Larry Granillo of Wezen-Ball fame writes for The Hardball Times now. Two great things that go great together. Today lar has a great post up in which traces the history of the “Jack Morris was the best pitcher of the 80s” meme. Given that, at the time, most people when asked would have said that Steve Carlton or Doc Gooden or Roger Clemens was the best of the 80s, I had figured someone came up with that once Morris started appearing on Hall of Fame ballots.
Nope, it started in the 1986-87 offseason, when the owners were shamefully colluding against Morris and other free agents:
Looking through newspaper reports from the late-1980s, the discussion of Morris as the “pitcher of the ‘80s” or “the decade’s best pitcher” seemed to begin in earnest in the winter following the 1986 season. Morris was a free-agent that year and, as of mid-December, had broken off the arbitration process with the Tigers in favor of four other clubs (the Angels, Yankees, Twins, and Phillies). The offers did not come in and, as the dreaded “c-word” came into play, writers were left trying to figure out what was happening.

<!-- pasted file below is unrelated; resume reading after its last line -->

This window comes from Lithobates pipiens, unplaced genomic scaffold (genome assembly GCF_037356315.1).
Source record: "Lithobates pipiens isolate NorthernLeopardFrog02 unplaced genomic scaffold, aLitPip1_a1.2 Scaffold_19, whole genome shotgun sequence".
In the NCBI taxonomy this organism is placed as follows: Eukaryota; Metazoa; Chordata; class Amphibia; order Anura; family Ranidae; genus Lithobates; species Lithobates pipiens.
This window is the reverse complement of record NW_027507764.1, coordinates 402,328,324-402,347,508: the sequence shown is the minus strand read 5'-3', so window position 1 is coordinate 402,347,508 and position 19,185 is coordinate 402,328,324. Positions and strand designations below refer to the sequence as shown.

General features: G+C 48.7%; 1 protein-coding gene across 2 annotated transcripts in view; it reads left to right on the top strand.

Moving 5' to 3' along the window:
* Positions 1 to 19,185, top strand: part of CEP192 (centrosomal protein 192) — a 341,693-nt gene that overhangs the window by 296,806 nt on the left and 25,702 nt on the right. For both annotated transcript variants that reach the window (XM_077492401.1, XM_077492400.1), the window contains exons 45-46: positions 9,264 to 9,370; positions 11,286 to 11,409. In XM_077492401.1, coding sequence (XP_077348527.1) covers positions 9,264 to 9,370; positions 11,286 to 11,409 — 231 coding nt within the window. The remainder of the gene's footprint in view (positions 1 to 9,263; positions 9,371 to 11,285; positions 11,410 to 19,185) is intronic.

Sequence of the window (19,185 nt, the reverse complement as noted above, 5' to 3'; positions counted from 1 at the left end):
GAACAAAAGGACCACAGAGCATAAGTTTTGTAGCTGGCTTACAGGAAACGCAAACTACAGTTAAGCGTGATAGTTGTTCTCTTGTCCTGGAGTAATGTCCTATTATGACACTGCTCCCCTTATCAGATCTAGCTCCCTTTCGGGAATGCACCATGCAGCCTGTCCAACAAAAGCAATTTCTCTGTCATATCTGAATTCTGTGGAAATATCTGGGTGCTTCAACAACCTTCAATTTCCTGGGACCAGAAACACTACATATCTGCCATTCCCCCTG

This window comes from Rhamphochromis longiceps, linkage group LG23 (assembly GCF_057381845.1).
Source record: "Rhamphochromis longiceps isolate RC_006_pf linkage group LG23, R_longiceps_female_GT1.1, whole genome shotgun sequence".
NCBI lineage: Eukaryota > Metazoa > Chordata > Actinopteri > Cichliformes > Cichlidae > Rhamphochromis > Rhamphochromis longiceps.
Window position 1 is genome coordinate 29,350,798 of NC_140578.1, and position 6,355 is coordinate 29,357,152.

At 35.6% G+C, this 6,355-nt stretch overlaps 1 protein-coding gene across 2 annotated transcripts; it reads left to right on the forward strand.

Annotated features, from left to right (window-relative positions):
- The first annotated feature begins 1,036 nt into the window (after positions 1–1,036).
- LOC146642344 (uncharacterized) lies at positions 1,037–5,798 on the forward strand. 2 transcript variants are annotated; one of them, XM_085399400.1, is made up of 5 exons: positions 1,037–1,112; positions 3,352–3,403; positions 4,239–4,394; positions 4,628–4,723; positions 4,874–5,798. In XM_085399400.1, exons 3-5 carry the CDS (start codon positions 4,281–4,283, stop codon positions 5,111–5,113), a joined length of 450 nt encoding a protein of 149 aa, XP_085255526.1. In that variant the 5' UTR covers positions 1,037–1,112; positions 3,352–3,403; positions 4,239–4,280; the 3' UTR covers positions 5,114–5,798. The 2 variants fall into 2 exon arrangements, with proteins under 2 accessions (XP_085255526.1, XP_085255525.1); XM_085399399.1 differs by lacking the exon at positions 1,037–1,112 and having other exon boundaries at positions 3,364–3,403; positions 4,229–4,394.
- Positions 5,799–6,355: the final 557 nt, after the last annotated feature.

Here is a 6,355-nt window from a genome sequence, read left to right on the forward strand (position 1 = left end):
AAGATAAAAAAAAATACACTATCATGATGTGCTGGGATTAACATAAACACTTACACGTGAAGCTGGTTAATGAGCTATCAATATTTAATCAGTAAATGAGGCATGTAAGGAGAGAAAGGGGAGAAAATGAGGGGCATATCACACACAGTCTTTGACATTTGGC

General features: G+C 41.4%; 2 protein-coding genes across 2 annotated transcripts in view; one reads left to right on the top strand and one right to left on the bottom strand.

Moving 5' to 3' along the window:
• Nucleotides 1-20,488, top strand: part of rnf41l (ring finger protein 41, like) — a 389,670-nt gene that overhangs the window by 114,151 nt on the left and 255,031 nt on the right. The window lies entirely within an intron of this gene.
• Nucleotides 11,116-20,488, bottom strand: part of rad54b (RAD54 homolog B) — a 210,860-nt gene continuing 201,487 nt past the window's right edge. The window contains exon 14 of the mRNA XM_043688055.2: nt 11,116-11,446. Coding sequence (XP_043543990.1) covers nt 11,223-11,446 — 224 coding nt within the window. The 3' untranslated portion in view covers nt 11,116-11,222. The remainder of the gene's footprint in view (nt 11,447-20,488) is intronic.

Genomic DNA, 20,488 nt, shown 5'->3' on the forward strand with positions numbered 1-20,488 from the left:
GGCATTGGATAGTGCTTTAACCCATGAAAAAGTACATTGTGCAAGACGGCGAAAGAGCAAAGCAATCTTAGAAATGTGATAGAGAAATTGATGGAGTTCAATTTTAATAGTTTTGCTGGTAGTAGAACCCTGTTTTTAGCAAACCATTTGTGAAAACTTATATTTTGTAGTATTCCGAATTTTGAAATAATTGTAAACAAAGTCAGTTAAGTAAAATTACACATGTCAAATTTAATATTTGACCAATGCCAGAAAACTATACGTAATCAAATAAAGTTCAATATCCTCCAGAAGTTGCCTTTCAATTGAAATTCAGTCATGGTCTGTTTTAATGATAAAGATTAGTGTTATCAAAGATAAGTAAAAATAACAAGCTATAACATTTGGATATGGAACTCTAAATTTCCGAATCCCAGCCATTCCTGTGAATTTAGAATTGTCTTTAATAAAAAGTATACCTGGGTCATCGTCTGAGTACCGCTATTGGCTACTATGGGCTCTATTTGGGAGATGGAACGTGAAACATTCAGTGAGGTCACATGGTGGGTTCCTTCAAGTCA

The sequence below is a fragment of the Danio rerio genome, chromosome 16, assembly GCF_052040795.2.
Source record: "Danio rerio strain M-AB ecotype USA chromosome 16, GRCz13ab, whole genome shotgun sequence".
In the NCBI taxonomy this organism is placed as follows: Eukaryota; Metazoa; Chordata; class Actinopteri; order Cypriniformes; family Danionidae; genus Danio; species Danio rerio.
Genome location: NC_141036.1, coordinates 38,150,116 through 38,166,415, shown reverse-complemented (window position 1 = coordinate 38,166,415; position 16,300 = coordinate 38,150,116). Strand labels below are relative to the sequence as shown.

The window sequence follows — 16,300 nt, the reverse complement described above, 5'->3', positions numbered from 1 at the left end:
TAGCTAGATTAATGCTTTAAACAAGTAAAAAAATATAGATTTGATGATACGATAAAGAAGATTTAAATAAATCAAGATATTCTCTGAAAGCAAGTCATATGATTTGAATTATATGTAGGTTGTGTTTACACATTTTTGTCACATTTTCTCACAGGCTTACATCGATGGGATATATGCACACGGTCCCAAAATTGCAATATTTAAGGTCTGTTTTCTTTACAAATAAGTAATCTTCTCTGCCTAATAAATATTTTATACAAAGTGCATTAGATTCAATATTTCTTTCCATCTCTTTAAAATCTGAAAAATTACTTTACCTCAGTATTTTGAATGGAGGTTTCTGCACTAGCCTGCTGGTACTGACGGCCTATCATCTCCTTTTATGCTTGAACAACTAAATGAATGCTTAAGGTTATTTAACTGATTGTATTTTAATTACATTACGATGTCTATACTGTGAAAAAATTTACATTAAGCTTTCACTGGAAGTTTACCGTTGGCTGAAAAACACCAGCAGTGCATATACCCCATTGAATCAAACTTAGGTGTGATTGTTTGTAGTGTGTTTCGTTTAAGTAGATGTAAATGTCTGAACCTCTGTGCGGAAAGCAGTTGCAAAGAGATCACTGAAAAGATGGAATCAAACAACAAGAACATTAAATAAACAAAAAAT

lar then cites a number of newspaper articles from the time in which the meme begins to take hold.
Interesting stuff, as almost everything lar does is interesting. Well worth your time today.
ESPN’s Jerry Crasnick reported on Monday that the Angels have received inquiries from multiple teams concerning starter Hector Santiago. He adds that the club is willing to listen to offers. Jon Morosi of FOX Sports and MLB Network reports that the Marlins are among the teams that have inquired.
Santiago, 28, has pitched to a 4.32 ERA with 96 strikeouts and 47 walks in 110 1/3 innings. Sabermetric statistics such as FIP, xFIP, and SIERA think the lefty has pitched even worse than his ERA indicates however, pitting 2016 as his worst performance to date.
Santiago is earning $5 million this season and will enter his third and final year of arbitration eligibility going into 2017.
We also learned earlier that, in an effort to bolster their starting rotation, the Marlins have also shown interest in Wade Miley of the Mariners and Jeremy Hellickson of the Phillies.
The Rangers placed DH Prince Fielder on the disabled list last week due to more neck discomfort. On Friday, Fielder met with Dr. Drew Dossett, who performed spinal fusion surgery on Fielder in 2014 for a herniated disk in his neck. Dossett has recommended another procedure, so Fielder will undergo season-ending surgery this week, Jeff Wilson of the Fort-Worth Star Telegram reports.
Fielder was having a rough season, batting .212/.292/.334 with eight home runs and 44 RBI in 370 plate appearances. He played in only 42 games in 2014, but returned in 2015 looking more like his old self. Unfortunately, neck and back issues are notoriously difficult to fix. Hopefully, this upcoming procedure does the trick for Fielder.
Fielder is owed $24 million per season through 2020, with the Tigers paying $6 million of it per season.